Call for Solidarity with Egypt

November 12th, 2011 | Posted in Canada, Quebec, Egypt, Events, Prisoners
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    call for Solidarity with Egypt: Defend the Revolution!

    Saturday, November 12, 2011
    3pm la Place du Peuple
    métro Square Victoria
    at Occupy Montreal
    in front of the statue
    Montreal, Quebec
    info facebook event

On February 11, 2011, after 18 days of demanding social and economic justice, Egyptians succeeded in overthrowing Hosni Mubarak and ending his 30-year dictatorship. But their struggle continues, as they now organize and unite against the military regime that is attempting to hijack the revolution.

Since the Supreme Council of the Armed Forces (SCAF) assumed de-facto rule of Egypt on 28 January 2011, at least twelve thousand civilians have been subjected to speedy military trials, often without any access to lawyers, witnesses, or evidence. SCAF is using military trials as a means to stifle dissent and create a climate of fear in Egypt.

In recent weeks, the military courts have sparked renewed controversy. On 27 October 2011, Essam Atta, who was serving a two-year sentence at the infamous Tora prison, died after being tortured by prison guards inspiring comparisons to the torture and death of Khaled Said by police officers in Alexandria, one of the catalysts of the Egyptian Revolution. Ironically, just the day before, on 26 October 2011, the Alexandria Criminal Court sentenced the police officers who murdered Khaled Said to seven years each, causing anger and disbelief among Egyptians, especially after witnessing military courts dole out much longer sentences to ordinary citizens for unsubstantiated charges.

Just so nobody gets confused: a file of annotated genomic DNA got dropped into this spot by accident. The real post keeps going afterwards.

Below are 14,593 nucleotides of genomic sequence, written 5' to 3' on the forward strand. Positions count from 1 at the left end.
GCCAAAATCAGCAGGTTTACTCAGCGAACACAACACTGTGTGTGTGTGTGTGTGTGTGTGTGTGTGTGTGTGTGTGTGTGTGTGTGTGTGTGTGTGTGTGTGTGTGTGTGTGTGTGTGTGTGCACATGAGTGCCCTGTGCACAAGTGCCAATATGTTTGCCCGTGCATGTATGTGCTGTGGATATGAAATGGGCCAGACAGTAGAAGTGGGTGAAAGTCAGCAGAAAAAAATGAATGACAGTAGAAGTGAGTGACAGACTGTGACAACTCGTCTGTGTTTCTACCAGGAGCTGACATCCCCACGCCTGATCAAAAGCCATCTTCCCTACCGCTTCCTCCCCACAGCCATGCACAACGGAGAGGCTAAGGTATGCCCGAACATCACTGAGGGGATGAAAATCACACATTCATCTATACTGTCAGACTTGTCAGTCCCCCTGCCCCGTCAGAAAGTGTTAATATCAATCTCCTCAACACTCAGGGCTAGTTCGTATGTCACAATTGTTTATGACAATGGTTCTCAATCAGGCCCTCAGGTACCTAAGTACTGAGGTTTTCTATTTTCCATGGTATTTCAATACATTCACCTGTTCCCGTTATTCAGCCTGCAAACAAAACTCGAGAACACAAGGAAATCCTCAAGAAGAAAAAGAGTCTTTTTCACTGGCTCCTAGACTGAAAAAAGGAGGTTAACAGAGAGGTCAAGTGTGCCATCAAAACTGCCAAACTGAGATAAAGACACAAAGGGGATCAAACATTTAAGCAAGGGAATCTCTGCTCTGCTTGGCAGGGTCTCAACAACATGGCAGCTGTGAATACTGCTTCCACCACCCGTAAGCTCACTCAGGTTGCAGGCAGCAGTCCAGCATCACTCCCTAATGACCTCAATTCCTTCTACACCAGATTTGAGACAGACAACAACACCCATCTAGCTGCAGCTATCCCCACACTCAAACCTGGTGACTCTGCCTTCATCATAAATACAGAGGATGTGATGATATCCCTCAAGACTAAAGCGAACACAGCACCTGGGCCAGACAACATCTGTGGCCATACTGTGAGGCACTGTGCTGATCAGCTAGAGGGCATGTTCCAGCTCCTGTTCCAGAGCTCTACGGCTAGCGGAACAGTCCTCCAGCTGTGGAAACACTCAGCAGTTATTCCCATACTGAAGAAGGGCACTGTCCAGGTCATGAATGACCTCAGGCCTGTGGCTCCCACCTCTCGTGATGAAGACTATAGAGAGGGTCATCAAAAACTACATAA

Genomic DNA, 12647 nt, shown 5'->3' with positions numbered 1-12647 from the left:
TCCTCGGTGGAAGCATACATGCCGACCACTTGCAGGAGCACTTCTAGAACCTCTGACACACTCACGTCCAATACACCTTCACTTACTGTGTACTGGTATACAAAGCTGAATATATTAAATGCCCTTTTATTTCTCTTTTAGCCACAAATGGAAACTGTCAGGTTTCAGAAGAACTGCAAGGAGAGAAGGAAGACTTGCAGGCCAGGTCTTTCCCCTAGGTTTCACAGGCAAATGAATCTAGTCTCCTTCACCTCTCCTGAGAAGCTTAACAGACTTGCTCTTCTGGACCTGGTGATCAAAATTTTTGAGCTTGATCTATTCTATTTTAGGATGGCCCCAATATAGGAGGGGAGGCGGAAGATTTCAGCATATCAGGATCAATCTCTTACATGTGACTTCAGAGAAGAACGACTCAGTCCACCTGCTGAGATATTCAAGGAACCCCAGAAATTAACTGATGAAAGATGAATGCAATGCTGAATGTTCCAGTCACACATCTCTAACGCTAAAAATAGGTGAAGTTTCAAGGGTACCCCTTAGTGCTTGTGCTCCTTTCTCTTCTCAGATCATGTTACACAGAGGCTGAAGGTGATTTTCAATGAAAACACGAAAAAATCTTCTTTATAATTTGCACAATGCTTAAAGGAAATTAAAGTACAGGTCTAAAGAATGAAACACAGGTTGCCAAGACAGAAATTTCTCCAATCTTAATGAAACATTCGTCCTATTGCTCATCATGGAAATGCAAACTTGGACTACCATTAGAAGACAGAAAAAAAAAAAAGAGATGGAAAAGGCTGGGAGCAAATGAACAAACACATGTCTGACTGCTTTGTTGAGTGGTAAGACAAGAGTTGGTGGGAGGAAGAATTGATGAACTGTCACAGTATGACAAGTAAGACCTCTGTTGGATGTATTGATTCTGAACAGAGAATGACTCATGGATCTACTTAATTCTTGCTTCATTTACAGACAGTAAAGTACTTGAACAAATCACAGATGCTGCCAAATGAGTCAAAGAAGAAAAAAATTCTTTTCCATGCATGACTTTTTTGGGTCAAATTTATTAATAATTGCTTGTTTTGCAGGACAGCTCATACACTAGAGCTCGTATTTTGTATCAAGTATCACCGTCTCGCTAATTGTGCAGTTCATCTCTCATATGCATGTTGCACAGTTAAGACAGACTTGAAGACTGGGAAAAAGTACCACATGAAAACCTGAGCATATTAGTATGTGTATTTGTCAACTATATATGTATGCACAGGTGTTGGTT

Renowned revolutionary and blogger Alaa Abd El Fattah, who is awaiting his first child in a few weeks, was summoned to a military trial while at a conference in the United States. The military accused him of “inciting violence against the army” during the 9 October 2011 Maspero demonstration, at which the military attacked protesters, resulting in the death of at least 28 people.

On 30 October 2011, Abd El Fattah appeared at Cairo’s notorious C28 military prosecution headquarters where police arrested and detained him for refusing to answer the interrogators’ questions. His administrative detention, which could be arbitrarily extended at the military’s will, caused an uproar in Egypt marked by demonstrations and protests. The military refused to release him at an appeal hearing on 3 November 2011, and he is currently still detained at Tora Investigative Prison. Abd el Fattah’s mother, Dr. Laila Souief, went on a hunger strike on 6 November 2011, saying she will continue her strike until her son is released.

Activists formed No Military Trials for Civilians to resist and condemn SCAF’s use of military trials and violations against civilians. They have called for a global day of action on 12 November 2011. Come to a speak-out and teach-in at Occupy Montreal, on Saturday, November 12, at 3pm to stand in solidarity with the brave Egyptians who continue to defend their Revolution and learn about the latest developments.

    photo “Tahrir Square” via Hossam el-Hamalawy

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